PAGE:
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Icelandic Sheepdog

Group: Working Dogs (Group 5)
Club: Working Dog Club Of Victoria Inc (Group 5)
Contact: Mrs Julie Burnett
Phone: 9557 3905

Brief History
The Icelandic Sheepdog is an ancient Scandinavian breed, dating back to the Vikings. The Icelandic Sheepdog is Iceland’s only native breed. They were brought over in the Viking Longboats with the first settlers (AD 874-930).

The original job of the Icelandic was to drive down the sheep for the winter from mountainous regions and rough terrains. They have the ability to seek out livestock buried or lost in snow, barking to alert the farmers to stray livestock. They work independently and by instinct, rather than following a master. The breed almost became extinct in the 1900’s and major efforts were planned to save this ancient native dog.

Average Life Span
When considering a dog, please realise that you are taking it on for its lifetime.
The average life span is 12 to 16 years.

They are alert, tough and enduring, agile, inquisitive, unafraid and exceptionally friendly and an enthusiastic greeter.

General Breed Description
The Icelandic Sheepdog (often referred to as the “Icie”) is medium sized, has the classic Nordic Spitz type, with prick ears, tail curled over the back and the body is rectangular in shape with good body substance. Icelandic Sheepdogs should have dew claws on all four feet. This is an important breed requirement as the dewclaws (extra toes) provide extra traction when driving sheep down through the rough terrain. The breed comes in two coat types, short and long, both double, thick, and weather resistant.

There are several colours, fawn and red in various shades ranging from cream to reddish brown, grey shaded, chocolate brown in various shades and black, but white must always accompany the predominant colour and white should never be totally dominant. This is because the Icelandic Sheepdog should be visible when working, especially when in poor light and poor conditions, so as to always be able to be seen.

Coat and Care Requirements
The thick double coat requires a weekly brush and comb and bathing every few weeks.  As with any double coated breed, they will shed coat twice a year, and at this time, more regular grooming is required to remove the excess hair.

Height: Males 46cms, Females 42cms.

All breeds have individual health issues. When speaking to breeders it is recommended you enquire about the breed’s health and what health testing the breeder does. The Icelandic Sheepdog is generally a healthy breed, however health conditions do occur occasionally. Breeding stock should be eye tested by an Opthalmologist and Hip Dysplasia (HD) scored.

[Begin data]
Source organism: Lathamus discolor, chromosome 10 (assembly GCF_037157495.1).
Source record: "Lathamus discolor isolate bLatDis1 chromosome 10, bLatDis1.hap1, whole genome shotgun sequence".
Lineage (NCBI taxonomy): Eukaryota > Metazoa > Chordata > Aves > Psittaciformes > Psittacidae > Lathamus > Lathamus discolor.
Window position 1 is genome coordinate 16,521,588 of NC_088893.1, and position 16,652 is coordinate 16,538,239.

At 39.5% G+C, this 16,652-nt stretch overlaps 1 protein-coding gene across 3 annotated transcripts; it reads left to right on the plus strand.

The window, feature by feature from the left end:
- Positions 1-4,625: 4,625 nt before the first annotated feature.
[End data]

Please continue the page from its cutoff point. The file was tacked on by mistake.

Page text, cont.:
This is a wonderful breed for the right person. They are suited to a home environment with a large back yard and plenty of room for them to run. They are vocal dogs and those who want a quiet breed should look further. The Icelandic Sheepdog is best suited to active owners, who would like to participate in sports and activities from agility to therapy. This is an energetic breed, requiring both mental and physical stimulation daily. This is not a breed to be left in a backyard all day, they like to be at the heart of family life. Positive reinforcement training always works best for this breed as they do not respond well to harsh training methods. They are a rare breed in Australia at this time, so finding an Icelandic Sheepdog may prove rather difficult.

In Conclusion
Now you know a little more about this breed. If you have decided this is the dog for you and wish to investigate further, please contact the Breed Club or Dogs Victoria. They will be able to give you information about available puppies and also suggest dog events where you can see the breed and speak to breeders. In this way you will gain a better perspective of the breed and its needs. With any breed of dog, it is important to research and determine suitability for your lifestyle before committing to a puppy which will be a part of your family for many years to come.

Whilst many breeds are recommended for families, it is imperative that when children are with dogs they are supervised at all times. Basic obedience training is a vital part of dog ownership.

Dogs Victoria is about the responsible ownership of all dogs and in particular the preservation of pure breeds.

Link to Dogs Australia Breed Standard:

Registered Breeders

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